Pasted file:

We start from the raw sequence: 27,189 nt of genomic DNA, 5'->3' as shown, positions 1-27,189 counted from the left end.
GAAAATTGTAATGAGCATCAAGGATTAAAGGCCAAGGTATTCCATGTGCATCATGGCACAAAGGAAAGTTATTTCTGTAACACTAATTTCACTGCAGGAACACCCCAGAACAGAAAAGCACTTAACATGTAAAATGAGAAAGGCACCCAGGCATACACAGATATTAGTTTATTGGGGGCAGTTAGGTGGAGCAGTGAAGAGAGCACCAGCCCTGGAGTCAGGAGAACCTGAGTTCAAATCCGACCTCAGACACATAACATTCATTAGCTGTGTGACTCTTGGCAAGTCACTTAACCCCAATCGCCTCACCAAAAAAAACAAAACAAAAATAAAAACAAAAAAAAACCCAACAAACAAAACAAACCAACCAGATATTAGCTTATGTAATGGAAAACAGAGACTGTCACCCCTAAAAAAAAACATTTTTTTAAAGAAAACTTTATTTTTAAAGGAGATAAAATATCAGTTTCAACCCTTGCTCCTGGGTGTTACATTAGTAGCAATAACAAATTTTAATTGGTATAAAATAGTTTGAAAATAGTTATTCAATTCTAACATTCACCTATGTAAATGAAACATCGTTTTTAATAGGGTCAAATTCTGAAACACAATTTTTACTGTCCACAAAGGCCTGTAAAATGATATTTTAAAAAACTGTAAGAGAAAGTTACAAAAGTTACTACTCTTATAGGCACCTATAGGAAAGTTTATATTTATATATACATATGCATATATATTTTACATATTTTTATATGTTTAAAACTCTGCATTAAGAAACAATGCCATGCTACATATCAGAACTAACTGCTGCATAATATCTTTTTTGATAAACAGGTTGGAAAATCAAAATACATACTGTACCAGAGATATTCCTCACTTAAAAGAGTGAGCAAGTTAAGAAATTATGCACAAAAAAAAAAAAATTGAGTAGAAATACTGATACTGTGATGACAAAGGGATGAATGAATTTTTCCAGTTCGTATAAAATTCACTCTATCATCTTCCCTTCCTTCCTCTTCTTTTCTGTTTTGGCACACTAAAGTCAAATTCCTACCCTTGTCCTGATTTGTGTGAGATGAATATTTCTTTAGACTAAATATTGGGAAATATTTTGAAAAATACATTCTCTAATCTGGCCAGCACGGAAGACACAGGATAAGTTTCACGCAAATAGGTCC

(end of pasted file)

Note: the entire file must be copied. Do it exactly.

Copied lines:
We start from the raw sequence: 27,189 nt of genomic DNA, 5'->3' as shown, positions 1-27,189 counted from the left end.
GAAAATTGTAATGAGCATCAAGGATTAAAGGCCAAGGTATTCCATGTGCATCATGGCACAAAGGAAAGTTATTTCTGTAACACTAATTTCACTGCAGGAACACCCCAGAACAGAAAAGCACTTAACATGTAAAATGAGAAAGGCACCCAGGCATACACAGATATTAGTTTATTGGGGGCAGTTAGGTGGAGCAGTGAAGAGAGCACCAGCCCTGGAGTCAGGAGAACCTGAGTTCAAATCCGACCTCAGACACATAACATTCATTAGCTGTGTGACTCTTGGCAAGTCACTTAACCCCAATCGCCTCACCAAAAAAAACAAAACAAAAATAAAAACAAAAAAAAACCCAACAAACAAAACAAACCAACCAGATATTAGCTTATGTAATGGAAAACAGAGACTGTCACCCCTAAAAAAAAACATTTTTTTAAAGAAAACTTTATTTTTAAAGGAGATAAAATATCAGTTTCAACCCTTGCTCCTGGGTGTTACATTAGTAGCAATAACAAATTTTAATTGGTATAAAATAGTTTGAAAATAGTTATTCAATTCTAACATTCACCTATGTAAATGAAACATCGTTTTTAATAGGGTCAAATTCTGAAACACAATTTTTACTGTCCACAAAGGCCTGTAAAATGATATTTTAAAAAACTGTAAGAGAAAGTTACAAAAGTTACTACTCTTATAGGCACCTATAGGAAAGTTTATATTTATATATACATATGCATATATATTTTACATATTTTTATATGTTTAAAACTCTGCATTAAGAAACAATGCCATGCTACATATCAGAACTAACTGCTGCATAATATCTTTTTTGATAAACAGGTTGGAAAATCAAAATACATACTGTACCAGAGATATTCCTCACTTAAAAGAGTGAGCAAGTTAAGAAATTATGCACAAAAAAAAAAAAATTGAGTAGAAATACTGATACTGTGATGACAAAGGGATGAATGAATTTTTCCAGTTCGTATAAAATTCACTCTATCATCTTCCCTTCCTTCCTCTTCTTTTCTGTTTTGGCACACTAAAGTCAAATTCCTACCCTTGTCCTGATTTGTGTGAGATGAATATTTCTTTAGACTAAATATTGGGAAATATTTTGAAAAATACATTCTCTAATCTGGCCAGCACGGAAGACACAGGATAAGTTTCACGCAAATAGGTCC